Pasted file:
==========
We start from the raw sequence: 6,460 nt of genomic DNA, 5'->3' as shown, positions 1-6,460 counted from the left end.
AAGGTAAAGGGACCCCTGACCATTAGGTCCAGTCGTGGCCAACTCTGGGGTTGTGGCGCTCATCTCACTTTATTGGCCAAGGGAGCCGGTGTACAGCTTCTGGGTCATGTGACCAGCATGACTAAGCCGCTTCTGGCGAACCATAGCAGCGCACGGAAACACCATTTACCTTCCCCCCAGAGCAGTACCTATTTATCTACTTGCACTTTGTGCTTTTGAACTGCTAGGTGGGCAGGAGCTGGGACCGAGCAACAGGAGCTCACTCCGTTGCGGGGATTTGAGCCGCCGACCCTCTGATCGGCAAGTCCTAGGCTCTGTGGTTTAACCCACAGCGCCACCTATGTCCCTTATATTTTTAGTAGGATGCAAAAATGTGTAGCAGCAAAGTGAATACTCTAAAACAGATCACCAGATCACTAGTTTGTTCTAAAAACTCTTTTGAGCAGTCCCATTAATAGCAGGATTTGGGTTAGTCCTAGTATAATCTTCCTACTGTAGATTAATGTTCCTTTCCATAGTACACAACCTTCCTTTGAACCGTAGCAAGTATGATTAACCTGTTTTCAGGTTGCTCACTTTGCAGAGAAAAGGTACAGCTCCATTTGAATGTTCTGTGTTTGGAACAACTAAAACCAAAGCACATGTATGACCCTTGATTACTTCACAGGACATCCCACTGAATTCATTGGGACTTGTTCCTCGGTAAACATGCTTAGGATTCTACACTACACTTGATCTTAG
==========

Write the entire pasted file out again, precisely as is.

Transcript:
We start from the raw sequence: 6,460 nt of genomic DNA, 5'->3' as shown, positions 1-6,460 counted from the left end.
AAGGTAAAGGGACCCCTGACCATTAGGTCCAGTCGTGGCCAACTCTGGGGTTGTGGCGCTCATCTCACTTTATTGGCCAAGGGAGCCGGTGTACAGCTTCTGGGTCATGTGACCAGCATGACTAAGCCGCTTCTGGCGAACCATAGCAGCGCACGGAAACACCATTTACCTTCCCCCCAGAGCAGTACCTATTTATCTACTTGCACTTTGTGCTTTTGAACTGCTAGGTGGGCAGGAGCTGGGACCGAGCAACAGGAGCTCACTCCGTTGCGGGGATTTGAGCCGCCGACCCTCTGATCGGCAAGTCCTAGGCTCTGTGGTTTAACCCACAGCGCCACCTATGTCCCTTATATTTTTAGTAGGATGCAAAAATGTGTAGCAGCAAAGTGAATACTCTAAAACAGATCACCAGATCACTAGTTTGTTCTAAAAACTCTTTTGAGCAGTCCCATTAATAGCAGGATTTGGGTTAGTCCTAGTATAATCTTCCTACTGTAGATTAATGTTCCTTTCCATAGTACACAACCTTCCTTTGAACCGTAGCAAGTATGATTAACCTGTTTTCAGGTTGCTCACTTTGCAGAGAAAAGGTACAGCTCCATTTGAATGTTCTGTGTTTGGAACAACTAAAACCAAAGCACATGTATGACCCTTGATTACTTCACAGGACATCCCACTGAATTCATTGGGACTTGTTCCTCGGTAAACATGCTTAGGATTCTACACTACACTTGATCTTAG